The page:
An Alaskan corporation grows out of Denali National Park: DV3 corp wins small business person of the year for Alaska.

Author:Anderson, Tasha
Position:SMALL BUSINESS
 
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In March Linda McMahon, head of the US Small Business Administration, announced Alaska's Small Business Person of the Year winners are Jason Motyka and David McCarthy, owners of Denali Visions 3000 Corporation (DV3 Corp), headquartered in Healy.

DV3 Corp is generally better known for its individual properties: Prospectors Historic Pizzeria & Alehouse; Denali Crow's Nest Cabins; The Overlook at the Crow's Nest; The Denali Park Salmon Bake; 49th State Brewing Co.; and Miners Market @ McKinley RV & Campgrounds, all in Healy, and a second 49th State Brewing Co. location in Anchorage.

The Bake that Started it All

Motyka graduated with a business degree from Western Washington University, after which he entered an exchange program in Ecuador where he learned to white water kayak. Motyka, who grew up in Anchorage, wanted to come back to the state and "do something outdoor-related," he says. Through a friend, he got a job as a white water rafting guide on the Nenana River in Denali National Park. "I started managing that

company in Denali, and I really loved Denali, and I saw potential for some different opportunities," Motyka says.

It was soon after in 2005 that he and a partner approached the owner of The Salmon Bake about buying the property. The Bake is located across the highway from the Princess Hotels in Denali. Motyka says, "We basically changed the concept from kind of a momand-pop diner where you ordered over a loud speaker microphone--there were picnic tables that were lined with old red and white checkered table cloths, etc. That was the only kind of restaurant available at the time in Denali [other than the hotel property restaurants]."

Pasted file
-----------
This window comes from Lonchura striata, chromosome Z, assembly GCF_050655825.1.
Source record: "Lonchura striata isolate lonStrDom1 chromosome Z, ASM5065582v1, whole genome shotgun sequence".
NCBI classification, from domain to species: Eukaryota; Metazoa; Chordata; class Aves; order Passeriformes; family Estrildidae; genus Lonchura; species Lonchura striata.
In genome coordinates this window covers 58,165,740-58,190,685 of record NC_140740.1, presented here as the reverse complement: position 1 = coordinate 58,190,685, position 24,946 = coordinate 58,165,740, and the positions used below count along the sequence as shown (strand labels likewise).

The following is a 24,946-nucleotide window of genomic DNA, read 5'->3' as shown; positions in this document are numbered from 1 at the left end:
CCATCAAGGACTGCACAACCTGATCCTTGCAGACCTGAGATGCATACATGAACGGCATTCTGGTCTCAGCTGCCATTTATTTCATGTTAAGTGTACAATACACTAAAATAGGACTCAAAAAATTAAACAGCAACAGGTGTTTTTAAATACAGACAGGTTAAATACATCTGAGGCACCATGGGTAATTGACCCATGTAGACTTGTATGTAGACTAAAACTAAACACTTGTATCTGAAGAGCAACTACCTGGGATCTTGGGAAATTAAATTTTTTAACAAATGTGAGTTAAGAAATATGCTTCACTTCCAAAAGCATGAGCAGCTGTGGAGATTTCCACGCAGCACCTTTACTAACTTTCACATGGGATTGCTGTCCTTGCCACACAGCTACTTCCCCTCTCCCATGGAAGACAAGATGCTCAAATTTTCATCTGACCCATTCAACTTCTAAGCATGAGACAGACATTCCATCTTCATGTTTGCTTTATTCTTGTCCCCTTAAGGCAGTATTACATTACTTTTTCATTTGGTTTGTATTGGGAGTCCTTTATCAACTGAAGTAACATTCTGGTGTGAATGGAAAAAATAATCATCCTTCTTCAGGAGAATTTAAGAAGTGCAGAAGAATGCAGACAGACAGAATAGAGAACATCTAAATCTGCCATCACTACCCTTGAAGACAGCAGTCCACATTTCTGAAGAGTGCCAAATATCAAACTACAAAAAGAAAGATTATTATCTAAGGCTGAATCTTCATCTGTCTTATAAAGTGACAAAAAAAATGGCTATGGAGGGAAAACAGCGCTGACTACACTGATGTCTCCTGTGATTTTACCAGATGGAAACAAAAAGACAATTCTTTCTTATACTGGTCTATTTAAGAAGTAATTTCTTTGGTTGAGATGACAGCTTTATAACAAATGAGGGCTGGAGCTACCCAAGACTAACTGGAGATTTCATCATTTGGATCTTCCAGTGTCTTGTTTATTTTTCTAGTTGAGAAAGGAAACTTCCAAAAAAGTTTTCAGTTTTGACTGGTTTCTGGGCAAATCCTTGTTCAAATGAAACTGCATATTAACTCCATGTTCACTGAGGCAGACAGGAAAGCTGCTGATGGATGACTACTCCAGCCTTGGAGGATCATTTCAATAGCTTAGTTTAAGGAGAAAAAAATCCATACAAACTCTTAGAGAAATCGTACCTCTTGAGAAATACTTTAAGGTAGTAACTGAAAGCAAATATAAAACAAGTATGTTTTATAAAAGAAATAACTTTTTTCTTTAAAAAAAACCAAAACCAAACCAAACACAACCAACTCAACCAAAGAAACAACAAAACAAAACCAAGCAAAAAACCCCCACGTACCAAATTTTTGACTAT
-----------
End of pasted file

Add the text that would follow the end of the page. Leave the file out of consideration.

Motyka says that in that first year, expectations for how they would run the restaurant didn't exactly meet reality: they thought they'd need to hire fifteen employees to run the restaurant-side of things, such as serving tables, while they ran the business. As it turned out, they had fifteen employees in the first two weeks and ended up hiring forty by the end of the first month, and at the end of the first summer season they'd already doubled revenues over the previous owner.

The next year, 2006, brought a whole new set of challenges. Motyka says that he wasn't really a "restaurant person" and had no experience, prior to The Bake, other than a few months as a busser. "We were looking for some seasonal help, and we were looking for chefs and people that had restaurant experience. Line cooks and chefs are a hard thing to find up here in Alaska, especially on a seasonal basis."

In the summer of 2006, David McCarthy, who graduated from Kendall College in Chicago with a Culinary Arts degree in 1998, felt the time was right to hop on a motorcycle and drive the Alcan...

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